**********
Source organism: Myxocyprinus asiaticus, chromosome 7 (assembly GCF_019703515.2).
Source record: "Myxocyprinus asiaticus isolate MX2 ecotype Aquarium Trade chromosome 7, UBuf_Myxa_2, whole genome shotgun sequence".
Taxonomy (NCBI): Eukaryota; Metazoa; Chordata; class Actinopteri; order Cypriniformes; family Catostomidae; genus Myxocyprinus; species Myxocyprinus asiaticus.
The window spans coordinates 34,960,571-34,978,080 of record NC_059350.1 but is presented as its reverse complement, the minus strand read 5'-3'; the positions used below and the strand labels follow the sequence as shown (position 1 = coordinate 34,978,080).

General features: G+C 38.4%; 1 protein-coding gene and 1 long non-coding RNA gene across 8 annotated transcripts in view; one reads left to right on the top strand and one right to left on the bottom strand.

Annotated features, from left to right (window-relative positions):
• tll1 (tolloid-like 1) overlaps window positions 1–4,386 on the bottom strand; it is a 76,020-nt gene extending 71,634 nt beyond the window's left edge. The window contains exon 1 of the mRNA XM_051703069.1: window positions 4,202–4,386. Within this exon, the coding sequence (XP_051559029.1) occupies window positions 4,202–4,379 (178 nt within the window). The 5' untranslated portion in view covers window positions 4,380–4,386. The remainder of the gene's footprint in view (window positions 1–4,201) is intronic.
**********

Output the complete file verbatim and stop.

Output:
Source organism: Myxocyprinus asiaticus, chromosome 7 (assembly GCF_019703515.2).
Source record: "Myxocyprinus asiaticus isolate MX2 ecotype Aquarium Trade chromosome 7, UBuf_Myxa_2, whole genome shotgun sequence".
Taxonomy (NCBI): Eukaryota; Metazoa; Chordata; class Actinopteri; order Cypriniformes; family Catostomidae; genus Myxocyprinus; species Myxocyprinus asiaticus.
The window spans coordinates 34,960,571-34,978,080 of record NC_059350.1 but is presented as its reverse complement, the minus strand read 5'-3'; the positions used below and the strand labels follow the sequence as shown (position 1 = coordinate 34,978,080).

General features: G+C 38.4%; 1 protein-coding gene and 1 long non-coding RNA gene across 8 annotated transcripts in view; one reads left to right on the top strand and one right to left on the bottom strand.

Annotated features, from left to right (window-relative positions):
• tll1 (tolloid-like 1) overlaps window positions 1–4,386 on the bottom strand; it is a 76,020-nt gene extending 71,634 nt beyond the window's left edge. The window contains exon 1 of the mRNA XM_051703069.1: window positions 4,202–4,386. Within this exon, the coding sequence (XP_051559029.1) occupies window positions 4,202–4,379 (178 nt within the window). The 5' untranslated portion in view covers window positions 4,380–4,386. The remainder of the gene's footprint in view (window positions 1–4,201) is intronic.